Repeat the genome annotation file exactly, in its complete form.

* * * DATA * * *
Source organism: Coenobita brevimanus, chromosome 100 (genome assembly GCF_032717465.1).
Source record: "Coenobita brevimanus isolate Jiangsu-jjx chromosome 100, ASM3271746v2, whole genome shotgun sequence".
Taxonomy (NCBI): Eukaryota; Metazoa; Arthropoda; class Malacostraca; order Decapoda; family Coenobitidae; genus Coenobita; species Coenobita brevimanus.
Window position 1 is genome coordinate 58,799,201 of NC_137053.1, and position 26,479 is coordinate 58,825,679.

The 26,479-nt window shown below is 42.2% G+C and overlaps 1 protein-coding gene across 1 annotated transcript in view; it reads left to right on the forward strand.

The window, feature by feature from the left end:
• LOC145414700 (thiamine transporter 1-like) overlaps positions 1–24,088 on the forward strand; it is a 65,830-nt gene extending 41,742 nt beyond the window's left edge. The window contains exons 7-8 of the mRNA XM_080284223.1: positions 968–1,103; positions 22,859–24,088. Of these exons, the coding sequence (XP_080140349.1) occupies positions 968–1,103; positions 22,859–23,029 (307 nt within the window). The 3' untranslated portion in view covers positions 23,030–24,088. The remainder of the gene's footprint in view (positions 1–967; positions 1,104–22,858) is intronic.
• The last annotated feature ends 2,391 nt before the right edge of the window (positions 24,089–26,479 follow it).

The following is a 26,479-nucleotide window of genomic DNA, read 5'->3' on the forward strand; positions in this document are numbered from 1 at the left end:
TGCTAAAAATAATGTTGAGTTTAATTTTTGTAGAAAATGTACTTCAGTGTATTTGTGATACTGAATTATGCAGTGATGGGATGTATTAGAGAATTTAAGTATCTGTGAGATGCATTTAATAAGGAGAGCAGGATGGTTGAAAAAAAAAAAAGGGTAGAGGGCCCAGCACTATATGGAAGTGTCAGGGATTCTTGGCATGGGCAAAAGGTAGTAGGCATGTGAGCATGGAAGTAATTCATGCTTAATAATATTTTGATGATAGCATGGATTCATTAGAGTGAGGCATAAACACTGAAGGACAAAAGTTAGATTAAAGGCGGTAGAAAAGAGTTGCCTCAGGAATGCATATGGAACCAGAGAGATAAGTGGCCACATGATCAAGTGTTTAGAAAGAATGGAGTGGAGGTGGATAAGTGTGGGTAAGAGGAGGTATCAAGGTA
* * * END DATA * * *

Source organism: Coenobita brevimanus, chromosome 100 (genome assembly GCF_032717465.1).
Source record: "Coenobita brevimanus isolate Jiangsu-jjx chromosome 100, ASM3271746v2, whole genome shotgun sequence".
Taxonomy (NCBI): Eukaryota; Metazoa; Arthropoda; class Malacostraca; order Decapoda; family Coenobitidae; genus Coenobita; species Coenobita brevimanus.
Window position 1 is genome coordinate 58,799,201 of NC_137053.1, and position 26,479 is coordinate 58,825,679.

The 26,479-nt window shown below is 42.2% G+C and overlaps 1 protein-coding gene across 1 annotated transcript in view; it reads left to right on the forward strand.

The window, feature by feature from the left end:
• LOC145414700 (thiamine transporter 1-like) overlaps positions 1–24,088 on the forward strand; it is a 65,830-nt gene extending 41,742 nt beyond the window's left edge. The window contains exons 7-8 of the mRNA XM_080284223.1: positions 968–1,103; positions 22,859–24,088. Of these exons, the coding sequence (XP_080140349.1) occupies positions 968–1,103; positions 22,859–23,029 (307 nt within the window). The 3' untranslated portion in view covers positions 23,030–24,088. The remainder of the gene's footprint in view (positions 1–967; positions 1,104–22,858) is intronic.
• The last annotated feature ends 2,391 nt before the right edge of the window (positions 24,089–26,479 follow it).

The following is a 26,479-nucleotide window of genomic DNA, read 5'->3' on the forward strand; positions in this document are numbered from 1 at the left end:
TGCTAAAAATAATGTTGAGTTTAATTTTTGTAGAAAATGTACTTCAGTGTATTTGTGATACTGAATTATGCAGTGATGGGATGTATTAGAGAATTTAAGTATCTGTGAGATGCATTTAATAAGGAGAGCAGGATGGTTGAAAAAAAAAAAAGGGTAGAGGGCCCAGCACTATATGGAAGTGTCAGGGATTCTTGGCATGGGCAAAAGGTAGTAGGCATGTGAGCATGGAAGTAATTCATGCTTAATAATATTTTGATGATAGCATGGATTCATTAGAGTGAGGCATAAACACTGAAGGACAAAAGTTAGATTAAAGGCGGTAGAAAAGAGTTGCCTCAGGAATGCATATGGAACCAGAGAGATAAGTGGCCACATGATCAAGTGTTTAGAAAGAATGGAGTGGAGGTGGATAAGTGTGGGTAAGAGGAGGTATCAAGGTA